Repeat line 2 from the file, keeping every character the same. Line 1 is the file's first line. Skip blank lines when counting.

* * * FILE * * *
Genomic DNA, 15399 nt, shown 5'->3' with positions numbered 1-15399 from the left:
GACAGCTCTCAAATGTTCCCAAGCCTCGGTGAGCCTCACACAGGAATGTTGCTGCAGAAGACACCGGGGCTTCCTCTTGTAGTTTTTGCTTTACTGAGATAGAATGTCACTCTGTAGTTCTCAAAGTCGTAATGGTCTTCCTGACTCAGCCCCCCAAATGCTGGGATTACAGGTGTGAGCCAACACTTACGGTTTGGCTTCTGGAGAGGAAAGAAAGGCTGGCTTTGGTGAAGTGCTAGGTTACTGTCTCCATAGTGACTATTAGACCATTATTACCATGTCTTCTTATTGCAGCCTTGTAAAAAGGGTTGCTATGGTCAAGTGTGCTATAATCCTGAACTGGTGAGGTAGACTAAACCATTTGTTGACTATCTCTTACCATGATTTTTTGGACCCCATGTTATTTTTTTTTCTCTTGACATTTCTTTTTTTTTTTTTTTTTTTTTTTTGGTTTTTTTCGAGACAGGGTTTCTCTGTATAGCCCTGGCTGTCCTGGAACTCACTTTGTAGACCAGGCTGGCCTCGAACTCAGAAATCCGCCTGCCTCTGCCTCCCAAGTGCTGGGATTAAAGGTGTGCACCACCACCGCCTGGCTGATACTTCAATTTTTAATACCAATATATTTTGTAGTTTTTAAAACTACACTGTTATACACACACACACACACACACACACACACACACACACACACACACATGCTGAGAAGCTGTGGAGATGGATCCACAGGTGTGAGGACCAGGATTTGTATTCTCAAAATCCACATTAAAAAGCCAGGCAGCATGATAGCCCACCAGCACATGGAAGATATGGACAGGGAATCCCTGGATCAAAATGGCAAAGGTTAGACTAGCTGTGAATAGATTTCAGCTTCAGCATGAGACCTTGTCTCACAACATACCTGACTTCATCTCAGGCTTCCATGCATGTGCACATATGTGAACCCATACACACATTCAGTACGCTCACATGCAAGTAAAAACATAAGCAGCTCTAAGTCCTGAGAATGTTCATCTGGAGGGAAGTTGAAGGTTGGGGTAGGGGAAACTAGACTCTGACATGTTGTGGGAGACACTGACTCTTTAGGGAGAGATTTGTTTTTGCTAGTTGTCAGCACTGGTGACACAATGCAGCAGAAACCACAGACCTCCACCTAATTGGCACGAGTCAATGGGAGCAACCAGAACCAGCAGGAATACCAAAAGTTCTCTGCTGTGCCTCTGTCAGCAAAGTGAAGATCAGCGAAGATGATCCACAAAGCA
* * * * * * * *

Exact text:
GACAGCTCTCAAATGTTCCCAAGCCTCGGTGAGCCTCACACAGGAATGTTGCTGCAGAAGACACCGGGGCTTCCTCTTGTAGTTTTTGCTTTACTGAGATAGAATGTCACTCTGTAGTTCTCAAAGTCGTAATGGTCTTCCTGACTCAGCCCCCCAAATGCTGGGATTACAGGTGTGAGCCAACACTTACGGTTTGGCTTCTGGAGAGGAAAGAAAGGCTGGCTTTGGTGAAGTGCTAGGTTACTGTCTCCATAGTGACTATTAGACCATTATTACCATGTCTTCTTATTGCAGCCTTGTAAAAAGGGTTGCTATGGTCAAGTGTGCTATAATCCTGAACTGGTGAGGTAGACTAAACCATTTGTTGACTATCTCTTACCATGATTTTTTGGACCCCATGTTATTTTTTTTTCTCTTGACATTTCTTTTTTTTTTTTTTTTTTTTTTTTGGTTTTTTTCGAGACAGGGTTTCTCTGTATAGCCCTGGCTGTCCTGGAACTCACTTTGTAGACCAGGCTGGCCTCGAACTCAGAAATCCGCCTGCCTCTGCCTCCCAAGTGCTGGGATTAAAGGTGTGCACCACCACCGCCTGGCTGATACTTCAATTTTTAATACCAATATATTTTGTAGTTTTTAAAACTACACTGTTATACACACACACACACACACACACACACACACACACACACACACACATGCTGAGAAGCTGTGGAGATGGATCCACAGGTGTGAGGACCAGGATTTGTATTCTCAAAATCCACATTAAAAAGCCAGGCAGCATGATAGCCCACCAGCACATGGAAGATATGGACAGGGAATCCCTGGATCAAAATGGCAAAGGTTAGACTAGCTGTGAATAGATTTCAGCTTCAGCATGAGACCTTGTCTCACAACATACCTGACTTCATCTCAGGCTTCCATGCATGTGCACATATGTGAACCCATACACACATTCAGTACGCTCACATGCAAGTAAAAACATAAGCAGCTCTAAGTCCTGAGAATGTTCATCTGGAGGGAAGTTGAAGGTTGGGGTAGGGGAAACTAGACTCTGACATGTTGTGGGAGACACTGACTCTTTAGGGAGAGATTTGTTTTTGCTAGTTGTCAGCACTGGTGACACAATGCAGCAGAAACCACAGACCTCCACCTAATTGGCACGAGTCAATGGGAGCAACCAGAACCAGCAGGAATACCAAAAGTTCTCTGCTGTGCCTCTGTCAGCAAAGTGAAGATCAGCGAAGATGATCCACAAAGCA